A week later, my mum asked me where they were. “Why aren’t you wearing your glasses? They were expensive.”
I didn’t want to tell her they gave me a headache and so, conveniently, I’d lost them.
A decade later, I married a girl with glasses. I got in-laws with glasses. Then I had a son. He got glasses too.
In my mid-forties, I started getting headaches again. I could only read in bed with the lamp on. I had a tough time with restaurant menus. My friends called it “short arm syndrome.” Someone lent me a pair of drugstore glasses. I was amazed at how much better I could see. It had been so gradual but it was beyond denying. Presbyopia.  A gradual thickening and loss of flexibility of the lens inside my eyes that makes it tough to focus on things that are near.
I like my glasses for what they do for me. I am less thrilled about what they say about me. Welcome to middle age.
So far, I don’t wear my glasses when I draw. I can see what I’m drawing without them, and not being able to see the page clearly is fine. I know what I’m making. And there’s the added pleasure of putting on my glasses when I’m done, to examine the lines on the page as they really look.
My eyes have brought me a lot of pleasure. I count on them to make a living, to make art, to watch my wife brush her teeth. And I’ll need them for a while to come. I hope.  But nonetheless, they are changing. A reminder that every day, so am I.  And so is everything I see.

Hangin with nekkid folks

Jack and I took up life drawing a couple of months ago. Virtually every Tuesday we go to a basement in Soho and spend two or three hours drawing a  model or two. When the weather is freezing and we are bored with drawing things in our apartment or in photo books, it’s nice to have something new and challenging to sketch. But there are all sorts of drawbacks too.

The process has forced me to break my habit of drawing only in ink in small books. I now have a huge sketch pad and boxes of graphite sticks and conte crayons and a new appreciation for erasable media.The whole process is very different form my usual process; sort of student-y and contrived and academic, with lots of negative associations about right and wrong ways to do things. Maybe it’s putting me back into a beginner’s mind, but the worse sort of self-conscious feelings of ineptitude rather than a fresh tabula rasa.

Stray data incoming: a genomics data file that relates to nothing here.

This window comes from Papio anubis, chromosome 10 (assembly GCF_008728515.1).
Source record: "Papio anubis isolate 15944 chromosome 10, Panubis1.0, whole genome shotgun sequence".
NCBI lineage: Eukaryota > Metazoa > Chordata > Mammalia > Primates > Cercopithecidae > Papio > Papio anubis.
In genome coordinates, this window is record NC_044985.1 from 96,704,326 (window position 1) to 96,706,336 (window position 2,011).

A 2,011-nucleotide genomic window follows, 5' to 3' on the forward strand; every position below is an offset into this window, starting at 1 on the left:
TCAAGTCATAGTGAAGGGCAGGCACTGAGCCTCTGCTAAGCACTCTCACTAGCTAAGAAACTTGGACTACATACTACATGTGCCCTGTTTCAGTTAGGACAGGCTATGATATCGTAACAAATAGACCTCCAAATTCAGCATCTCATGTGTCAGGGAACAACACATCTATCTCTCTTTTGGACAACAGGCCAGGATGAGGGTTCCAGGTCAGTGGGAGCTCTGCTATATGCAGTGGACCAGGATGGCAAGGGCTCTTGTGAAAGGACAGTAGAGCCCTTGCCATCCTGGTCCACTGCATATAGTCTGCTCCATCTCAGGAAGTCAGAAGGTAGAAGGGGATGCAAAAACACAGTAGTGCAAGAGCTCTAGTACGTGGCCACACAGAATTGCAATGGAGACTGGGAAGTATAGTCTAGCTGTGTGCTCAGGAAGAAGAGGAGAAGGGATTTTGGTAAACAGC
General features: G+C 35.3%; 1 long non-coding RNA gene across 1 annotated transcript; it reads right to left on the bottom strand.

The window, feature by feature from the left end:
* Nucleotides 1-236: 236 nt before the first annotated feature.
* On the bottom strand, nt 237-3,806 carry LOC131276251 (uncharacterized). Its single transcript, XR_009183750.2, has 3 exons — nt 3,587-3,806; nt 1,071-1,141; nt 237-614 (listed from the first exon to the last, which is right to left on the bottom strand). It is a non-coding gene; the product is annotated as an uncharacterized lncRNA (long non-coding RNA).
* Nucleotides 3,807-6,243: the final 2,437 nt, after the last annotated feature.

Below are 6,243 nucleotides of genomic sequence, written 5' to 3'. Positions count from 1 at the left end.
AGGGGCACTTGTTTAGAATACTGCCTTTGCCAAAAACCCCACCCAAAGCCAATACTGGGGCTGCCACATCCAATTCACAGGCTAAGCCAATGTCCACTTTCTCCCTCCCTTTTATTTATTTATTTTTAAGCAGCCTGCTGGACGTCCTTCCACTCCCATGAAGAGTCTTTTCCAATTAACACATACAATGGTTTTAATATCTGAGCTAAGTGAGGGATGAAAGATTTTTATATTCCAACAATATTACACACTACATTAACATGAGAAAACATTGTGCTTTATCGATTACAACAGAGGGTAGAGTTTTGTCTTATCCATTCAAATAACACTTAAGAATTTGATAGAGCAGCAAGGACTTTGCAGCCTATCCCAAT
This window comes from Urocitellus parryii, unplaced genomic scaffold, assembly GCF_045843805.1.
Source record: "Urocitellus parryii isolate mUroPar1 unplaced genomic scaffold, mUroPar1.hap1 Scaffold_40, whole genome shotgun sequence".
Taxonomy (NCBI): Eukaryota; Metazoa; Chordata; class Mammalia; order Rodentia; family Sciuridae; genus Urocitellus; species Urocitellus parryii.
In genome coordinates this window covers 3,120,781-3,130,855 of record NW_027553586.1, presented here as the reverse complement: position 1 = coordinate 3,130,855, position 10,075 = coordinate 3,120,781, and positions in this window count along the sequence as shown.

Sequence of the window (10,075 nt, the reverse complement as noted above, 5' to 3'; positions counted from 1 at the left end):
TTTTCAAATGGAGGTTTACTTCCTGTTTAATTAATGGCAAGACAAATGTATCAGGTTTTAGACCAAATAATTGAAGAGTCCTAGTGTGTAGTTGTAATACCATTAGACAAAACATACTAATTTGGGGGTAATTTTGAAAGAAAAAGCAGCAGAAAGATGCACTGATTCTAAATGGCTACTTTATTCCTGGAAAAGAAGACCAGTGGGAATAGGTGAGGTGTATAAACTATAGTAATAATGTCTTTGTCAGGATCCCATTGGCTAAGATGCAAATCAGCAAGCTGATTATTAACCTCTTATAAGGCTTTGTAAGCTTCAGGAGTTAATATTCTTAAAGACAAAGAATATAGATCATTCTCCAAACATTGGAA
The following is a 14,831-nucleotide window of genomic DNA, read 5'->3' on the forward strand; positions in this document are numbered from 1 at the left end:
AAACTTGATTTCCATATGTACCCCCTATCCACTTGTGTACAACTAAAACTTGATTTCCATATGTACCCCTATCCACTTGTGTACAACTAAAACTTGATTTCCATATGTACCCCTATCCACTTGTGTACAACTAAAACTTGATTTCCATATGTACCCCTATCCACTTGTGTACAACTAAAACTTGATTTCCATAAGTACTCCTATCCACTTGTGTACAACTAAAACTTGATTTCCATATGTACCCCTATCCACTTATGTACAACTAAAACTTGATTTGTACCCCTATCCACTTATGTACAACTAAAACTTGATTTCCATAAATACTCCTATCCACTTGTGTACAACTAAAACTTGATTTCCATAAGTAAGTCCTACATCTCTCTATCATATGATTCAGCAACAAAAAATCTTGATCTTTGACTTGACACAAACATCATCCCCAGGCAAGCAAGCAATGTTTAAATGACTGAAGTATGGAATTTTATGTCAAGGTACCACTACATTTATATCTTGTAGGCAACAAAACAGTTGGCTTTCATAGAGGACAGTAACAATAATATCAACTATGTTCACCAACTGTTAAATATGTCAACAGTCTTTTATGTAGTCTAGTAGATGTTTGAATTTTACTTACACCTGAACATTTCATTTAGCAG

Drawing from life forces one to think about drawing quite differently. The human body is so familiar and so strange; one can detect any flaw in the proportions of  a drawing immediately and yet it is hard to know intuitively how to draw the curve of  a calf or the length of a forearm. There is no substitute for simple, intense observation.

The drawings end up having little value to me. They are not observations from life really and the subjects themselves have no meaning to me. I find much more emotion in my drawings of apples or chair legs in my home than in these studies.

Watch this video tour of some of my life drawings and you’ll sense the critical way in which I look at them. I dont know if we’ll keep doing this when the weather gets warmer, it’s really up to Jack who seems to enjoy the experience ( not surprising — he’s a fifteen year-old boy who gets to sit with his dad and stare at naked bodies all evening) but often ends up getting bored after a couple of hours and ends up drawing just details of bodies or staring into space. He is extremely good at drawing under these circumstance ; even though he’s the youngest person in the room by a mile, his drawings are usually among the best.

I’d also like to recommend Walt Taylor’s self-published book Naked People and the people who draw themwhich has been very inspirational and shown me how far I have yet to go. I urge you to check out the book, buy it, and support an extraordinary and unheralded artist.